In modern days, people’s morals have been declined and their minds have been devastated. Also, countless human lives have been taken by terrorism or during battles, caused by the confrontations and conflicts among religions.
Buddhism is the religion based on the principle of nonviolence taught by Lord Buddha 2,500 years ago and it has been spread in a peaceful way all over the world. Buddhism guides each person to inner peace. Thus, Buddhism can bring about true peace in the world.
Yet in the olden days, Buddhism was split into 3 major traditions, that is, Theravada, Mahayana, and Vajrayana Buddhism. And they did not compromise with one another, shutting themselves up in their own traditions, and then it gradually followed the course of decline.
The Tripartite Meeting
On April 5, 1998, a historic meeting was held at Toriimoto Monastery in Kyoto, Japan. H.H. Somdet Phra Nyanasamvara, Supreme Patriarch of Thailand, representing Theravada Buddhism, H.H. the 14th Dalai Lama, representing Vajrayana Buddhism, and Most Ven. Dr. Kyuse Enshinjoh, Founder High Priest of Nenbutsushu, representing Mahayana Buddhism, got together, overcoming differences in their traditions. They unanimously concluded that “The responsibility for the decline of Buddhism lies in high priests” and agreed to join hands and act together for propagating Buddhism.
Thus, under the banner of “Revert to the original teachings of Lord Buddha,” Buddhist Summit was established to realize world peace and serenity for humanity through the propagation of Buddhism.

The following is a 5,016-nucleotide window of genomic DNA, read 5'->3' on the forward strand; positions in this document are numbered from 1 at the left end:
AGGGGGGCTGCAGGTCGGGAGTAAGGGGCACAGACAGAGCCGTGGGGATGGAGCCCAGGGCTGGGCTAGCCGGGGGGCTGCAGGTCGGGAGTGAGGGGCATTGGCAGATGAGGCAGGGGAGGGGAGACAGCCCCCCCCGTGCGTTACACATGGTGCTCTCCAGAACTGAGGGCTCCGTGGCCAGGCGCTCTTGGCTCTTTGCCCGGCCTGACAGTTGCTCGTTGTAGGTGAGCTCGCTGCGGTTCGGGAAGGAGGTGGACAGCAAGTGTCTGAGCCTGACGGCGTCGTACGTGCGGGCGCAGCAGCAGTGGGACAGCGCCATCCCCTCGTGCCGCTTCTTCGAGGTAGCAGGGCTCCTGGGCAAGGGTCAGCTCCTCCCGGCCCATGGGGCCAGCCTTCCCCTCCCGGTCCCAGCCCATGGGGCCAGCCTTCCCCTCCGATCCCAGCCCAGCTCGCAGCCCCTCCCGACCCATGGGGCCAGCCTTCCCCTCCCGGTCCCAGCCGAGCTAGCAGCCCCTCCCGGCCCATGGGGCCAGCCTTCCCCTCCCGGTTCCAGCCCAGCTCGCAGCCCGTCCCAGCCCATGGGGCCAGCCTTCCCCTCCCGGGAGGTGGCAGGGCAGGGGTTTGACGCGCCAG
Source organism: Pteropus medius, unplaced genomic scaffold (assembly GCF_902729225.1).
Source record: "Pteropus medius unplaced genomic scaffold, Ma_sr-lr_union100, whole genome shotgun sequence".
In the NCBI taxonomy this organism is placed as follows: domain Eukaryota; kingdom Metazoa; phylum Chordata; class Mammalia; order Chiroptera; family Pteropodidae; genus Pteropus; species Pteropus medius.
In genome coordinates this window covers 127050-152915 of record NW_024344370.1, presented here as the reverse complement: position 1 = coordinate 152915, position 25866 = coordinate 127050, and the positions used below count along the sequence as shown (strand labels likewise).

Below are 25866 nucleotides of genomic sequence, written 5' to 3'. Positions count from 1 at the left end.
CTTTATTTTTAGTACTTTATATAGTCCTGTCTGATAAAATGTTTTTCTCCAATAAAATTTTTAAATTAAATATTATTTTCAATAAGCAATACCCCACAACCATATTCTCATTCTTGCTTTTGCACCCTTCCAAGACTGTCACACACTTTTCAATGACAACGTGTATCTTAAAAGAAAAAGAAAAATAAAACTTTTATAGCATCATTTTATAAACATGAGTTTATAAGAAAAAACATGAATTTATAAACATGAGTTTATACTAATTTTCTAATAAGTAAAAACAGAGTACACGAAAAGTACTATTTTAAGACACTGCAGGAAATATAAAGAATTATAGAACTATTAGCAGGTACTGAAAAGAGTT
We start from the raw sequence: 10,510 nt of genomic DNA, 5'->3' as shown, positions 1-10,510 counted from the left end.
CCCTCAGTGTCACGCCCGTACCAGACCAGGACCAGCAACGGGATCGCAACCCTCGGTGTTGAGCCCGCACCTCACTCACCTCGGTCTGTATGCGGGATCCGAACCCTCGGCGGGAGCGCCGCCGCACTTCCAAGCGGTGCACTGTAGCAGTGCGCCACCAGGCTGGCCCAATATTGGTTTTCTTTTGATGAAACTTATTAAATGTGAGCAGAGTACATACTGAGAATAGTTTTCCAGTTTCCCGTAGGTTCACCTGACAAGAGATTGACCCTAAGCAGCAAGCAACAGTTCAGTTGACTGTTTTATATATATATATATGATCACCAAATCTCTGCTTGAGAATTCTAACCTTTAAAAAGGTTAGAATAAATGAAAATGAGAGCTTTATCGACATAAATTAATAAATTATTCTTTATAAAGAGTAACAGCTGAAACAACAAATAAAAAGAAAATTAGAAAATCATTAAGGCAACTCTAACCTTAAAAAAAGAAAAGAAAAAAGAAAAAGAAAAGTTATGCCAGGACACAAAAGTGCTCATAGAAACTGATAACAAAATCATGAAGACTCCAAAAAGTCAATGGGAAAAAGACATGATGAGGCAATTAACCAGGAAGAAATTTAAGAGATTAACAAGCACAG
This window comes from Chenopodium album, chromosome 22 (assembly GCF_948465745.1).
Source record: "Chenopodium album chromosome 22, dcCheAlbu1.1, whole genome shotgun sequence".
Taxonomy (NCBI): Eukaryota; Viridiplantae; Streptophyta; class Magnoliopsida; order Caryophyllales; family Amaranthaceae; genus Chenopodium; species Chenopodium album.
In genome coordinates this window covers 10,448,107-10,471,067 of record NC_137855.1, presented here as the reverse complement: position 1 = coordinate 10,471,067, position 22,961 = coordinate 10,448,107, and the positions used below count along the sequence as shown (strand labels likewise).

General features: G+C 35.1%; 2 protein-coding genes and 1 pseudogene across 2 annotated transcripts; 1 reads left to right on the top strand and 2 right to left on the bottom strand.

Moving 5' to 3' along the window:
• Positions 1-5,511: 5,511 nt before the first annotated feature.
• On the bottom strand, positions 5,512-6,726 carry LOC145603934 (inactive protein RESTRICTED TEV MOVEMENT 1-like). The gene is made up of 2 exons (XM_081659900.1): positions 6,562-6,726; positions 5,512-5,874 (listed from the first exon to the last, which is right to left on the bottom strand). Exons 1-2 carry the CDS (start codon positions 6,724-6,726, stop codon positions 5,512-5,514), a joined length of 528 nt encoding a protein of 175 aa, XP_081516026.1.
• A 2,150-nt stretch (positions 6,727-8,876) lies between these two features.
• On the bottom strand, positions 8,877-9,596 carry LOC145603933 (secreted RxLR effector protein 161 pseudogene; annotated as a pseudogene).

The First Buddhist Summit
Most Ven. Dr. Mapalagama Wipulasara Maha Thero, President of Maha Bodhi Society of India, His Holiness Somdet Phra Nyanasamvara, and His Holiness the 14th Dalai Lama, together with Nenbutsushu, made a great effort to establish Buddhist Summit with the aim of realizing world peace and serenity for humanity.
Impressed by this ideal, the supreme Buddhist leaders of the 13 countries and 1 region, including Sri Lanka, Cambodia, Mongolia, Malaysia, Lao PDR, and India, assembled in one hall, which was the first time in the long history of Buddhism.
H.H. Somdet Phra Nyanasamvara highly revered as a “Living Buddha,” in whom H.M. King Bhumibol Adulyadej took refuge, came to Japan all the way from Thailand despite his advanced age of 84. The First Buddhist Summit was thus convened at Kyoto International Conference Center in Japan. The attendance of His Holiness surprised Thai people and caused them to say, “The big mountain moved!” The world Buddhist communities never imagined his attendance.
Thus, the First Buddhist Summit surely became an epoch-making event in the long history of Buddhism.
Toward the Propagation of Buddhism
More than two decades have passed since the First Buddhist Summit. With the support from Royal Families and governments, Buddhist Summit has become an organization that the supreme Buddhist leaders from more than 50 countries unite for the lofty ideal, the propagation of Buddhism in the whole world. It has a high responsibility toward all Buddhists in the world.
The Buddhist Summit Headquarters is located in Kobe, a cosmopolitan city in Japan. Buddhist Summit News, the English journal, has been published here and distributed to the United Nations, the European Union, Supreme Patriarchs and the supreme Buddhist leaders across the 5 continents, Kings, Heads of State, and national leaders of the world. Many national leaders have visited the Buddhist Summit Headquarters and they are placing their expectation on its activities.
H.M. King Father Norodom Sihanouk, Supreme Honorary President of Buddhist Summit, visiting the Buddhist Summit Headquarters with H.M. Queen Mother Norodom Monineath Sihanouk, H.E. Kong Som Ol, Deputy Prime Minister of Cambodia and Minister of the Royal Palace, H.E. Khek M. Caimealy, High Privy Councillor of H.M. the King and Ambassador of Cambodia to China.